Eels records are strange phenomena. Unlike, say, a Spoon album, one doesn’t count down to release date with bated breath. Unlike, say, a Vampire Weekend record, one doesn’t become avalanched in a sea of hype. Rather, every Eels record that comes along is a pleasant surprise, a regular reminder of an unassuming, understated, yet incredibly consistent songwriter and performer. That’s how I felt when End Times came around. When it was offered up for review, to me exclusively, my response was that it was kind of tradition, right? I mean, I’ve been following E ever since an early ’90s campus appearance before Eels was even a twinkle in his bespectacled eye. I’ve written the few Eels reviews for Treble that have appeared since its inception. I’m a fan, to be sure, but more than that, I feel a connection with Mr. E (a dubious name), Mark Oliver Everett.
I can’t claim to relate to Everett’s life. If ever there were someone who could claim to have led a tough life, this is the guy. But, I think those who go through any hard times can relate to his music. Everett’s gift is being able to take specific events, turn them into poetically ambiguous circumstances, and allow access to others. After all, who hasn’t wanted a little Novocain for the soul from time to time? But this time, it seemed fate played a hand that I had not seen in the deck. End Times, Eels’ eighth effort (how’s that for alliteration?), springs from yet another dark event in Everett’s existence (there I go again), a recent divorce. I, too, had felt the sting and pain of a dissolving marriage, and so felt a certain connection to this particular set of songs.
You’re probably at least getting a sense of what End Times has to offer, but let me be frank, this album is just downright sad. That’s not necessarily a bad thing. In fact, this is one of Eels’ strongest works to date, filled with intense imagery, thoughtful lyrics and plaintive melodies, but you should be prepared. If you’re looking for another “Hey Man, Now You’re Really Livin'” or “Last Stop: This Town,” you won’t find it here. There are a few rocking moments, but those moments are littered with the detritus of a broken relationship. Throughout End Times, E looks at the divorce and the relationship from different angles, always with a fresh perspective. “Younger Days” is just such an example, in which E surmises that had this happened when he was younger, it wouldn’t have affected him as much. He ends it with the severely understated line, knowing his history, “I don’t need any more misery to teach me what I should be / I just need you back.”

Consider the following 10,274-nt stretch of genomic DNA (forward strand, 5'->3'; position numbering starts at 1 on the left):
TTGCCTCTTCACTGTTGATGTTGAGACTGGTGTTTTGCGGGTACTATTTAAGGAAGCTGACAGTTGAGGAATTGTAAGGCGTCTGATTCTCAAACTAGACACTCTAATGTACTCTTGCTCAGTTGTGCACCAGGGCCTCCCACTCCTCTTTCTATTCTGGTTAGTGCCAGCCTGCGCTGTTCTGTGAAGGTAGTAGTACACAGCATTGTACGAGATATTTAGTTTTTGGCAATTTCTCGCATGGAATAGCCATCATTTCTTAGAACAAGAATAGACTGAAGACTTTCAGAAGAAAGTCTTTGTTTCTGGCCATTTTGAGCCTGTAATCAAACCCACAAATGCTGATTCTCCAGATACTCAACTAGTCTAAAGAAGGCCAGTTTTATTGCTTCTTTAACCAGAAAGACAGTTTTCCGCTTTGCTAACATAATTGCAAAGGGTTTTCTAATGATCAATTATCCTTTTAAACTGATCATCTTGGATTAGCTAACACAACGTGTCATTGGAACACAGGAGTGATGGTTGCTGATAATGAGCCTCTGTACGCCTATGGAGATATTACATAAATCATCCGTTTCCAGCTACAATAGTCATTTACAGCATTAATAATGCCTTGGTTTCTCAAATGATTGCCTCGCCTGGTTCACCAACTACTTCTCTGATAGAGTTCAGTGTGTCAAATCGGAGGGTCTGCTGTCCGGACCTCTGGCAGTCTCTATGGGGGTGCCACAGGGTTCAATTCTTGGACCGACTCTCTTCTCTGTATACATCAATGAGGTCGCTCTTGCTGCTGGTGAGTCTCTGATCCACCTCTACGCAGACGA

Most of E’s contemplation rests on his loneliness. I can relate. Loneliness perpetuates itself. When you’re hurting, you don’t want to be around people, but then you start to miss human contact, and that makes you hurt again. It’s a vicious cycle. E puts it best in a little poetic snippet called “Apple Trees.” I won’t transcribe it here, but no one has ever captured a feeling I’ve had as much as this 40 second aside. Throughout different tracks, E either places blame or resigns himself to harsh realities. Each is heartbreaking. “A Line in the Dirt” is one of the more tearjerking tracks I’ve heard in some time, with E asking his partner, “Do you want to be alone?” to which she replies, “No, I don’t wanna be alone, but I think that you do.” Later, E admits that sometimes he just needs a mother, and then converses with a little bird on his porch about his fate in life. The album ends with “On My Feet,” and if you’ve been able to traverse End Times emotionally unscathed up to this point, this one will get you.
I don’t remember who said it, and I don’t remember the exact quotation, word for word, but I heard once, “You don’t have to suffer for your art, but if you suffer, you absolutely need to use it in your art.” E has mastered this to the nth degree. End Times may not be the lightest of pop fare, but it is an indelible work of intense emotion and a window into the human condition. Albums like this come along only rarely, and when they do, they must be savored.
Bob Dylan – Blood on the Tracks
Ryan Adams – Heartbreaker
Leonard Cohen – I’m Your Man
Terrance Terich firmly believes that 1985 is the best year for music. He lives near Seattle with his books, movies, and music.